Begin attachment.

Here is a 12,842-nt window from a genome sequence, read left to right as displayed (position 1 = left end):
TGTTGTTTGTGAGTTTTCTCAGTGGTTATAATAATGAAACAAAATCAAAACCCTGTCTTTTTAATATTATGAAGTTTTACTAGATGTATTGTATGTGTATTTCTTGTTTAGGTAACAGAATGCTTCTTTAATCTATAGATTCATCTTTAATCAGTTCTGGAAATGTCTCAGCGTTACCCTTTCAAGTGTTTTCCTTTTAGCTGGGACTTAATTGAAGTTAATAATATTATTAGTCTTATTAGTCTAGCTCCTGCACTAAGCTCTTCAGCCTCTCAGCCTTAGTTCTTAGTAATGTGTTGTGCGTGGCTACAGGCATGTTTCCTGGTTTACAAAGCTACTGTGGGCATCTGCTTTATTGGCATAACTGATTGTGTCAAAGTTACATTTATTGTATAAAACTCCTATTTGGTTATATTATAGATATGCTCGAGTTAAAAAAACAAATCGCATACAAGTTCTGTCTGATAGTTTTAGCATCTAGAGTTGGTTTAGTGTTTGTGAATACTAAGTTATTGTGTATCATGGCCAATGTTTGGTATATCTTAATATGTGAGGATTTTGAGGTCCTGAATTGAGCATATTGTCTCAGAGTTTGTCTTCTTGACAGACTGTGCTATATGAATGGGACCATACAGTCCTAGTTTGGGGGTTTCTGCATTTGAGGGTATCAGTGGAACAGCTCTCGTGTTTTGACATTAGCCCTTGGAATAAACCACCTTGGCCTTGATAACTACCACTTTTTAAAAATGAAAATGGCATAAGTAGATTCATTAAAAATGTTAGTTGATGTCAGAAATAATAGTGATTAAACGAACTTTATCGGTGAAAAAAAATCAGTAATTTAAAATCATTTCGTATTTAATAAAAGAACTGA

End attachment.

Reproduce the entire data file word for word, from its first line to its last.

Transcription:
Here is a 12,842-nt window from a genome sequence, read left to right as displayed (position 1 = left end):
TGTTGTTTGTGAGTTTTCTCAGTGGTTATAATAATGAAACAAAATCAAAACCCTGTCTTTTTAATATTATGAAGTTTTACTAGATGTATTGTATGTGTATTTCTTGTTTAGGTAACAGAATGCTTCTTTAATCTATAGATTCATCTTTAATCAGTTCTGGAAATGTCTCAGCGTTACCCTTTCAAGTGTTTTCCTTTTAGCTGGGACTTAATTGAAGTTAATAATATTATTAGTCTTATTAGTCTAGCTCCTGCACTAAGCTCTTCAGCCTCTCAGCCTTAGTTCTTAGTAATGTGTTGTGCGTGGCTACAGGCATGTTTCCTGGTTTACAAAGCTACTGTGGGCATCTGCTTTATTGGCATAACTGATTGTGTCAAAGTTACATTTATTGTATAAAACTCCTATTTGGTTATATTATAGATATGCTCGAGTTAAAAAAACAAATCGCATACAAGTTCTGTCTGATAGTTTTAGCATCTAGAGTTGGTTTAGTGTTTGTGAATACTAAGTTATTGTGTATCATGGCCAATGTTTGGTATATCTTAATATGTGAGGATTTTGAGGTCCTGAATTGAGCATATTGTCTCAGAGTTTGTCTTCTTGACAGACTGTGCTATATGAATGGGACCATACAGTCCTAGTTTGGGGGTTTCTGCATTTGAGGGTATCAGTGGAACAGCTCTCGTGTTTTGACATTAGCCCTTGGAATAAACCACCTTGGCCTTGATAACTACCACTTTTTAAAAATGAAAATGGCATAAGTAGATTCATTAAAAATGTTAGTTGATGTCAGAAATAATAGTGATTAAACGAACTTTATCGGTGAAAAAAAATCAGTAATTTAAAATCATTTCGTATTTAATAAAAGAACTGA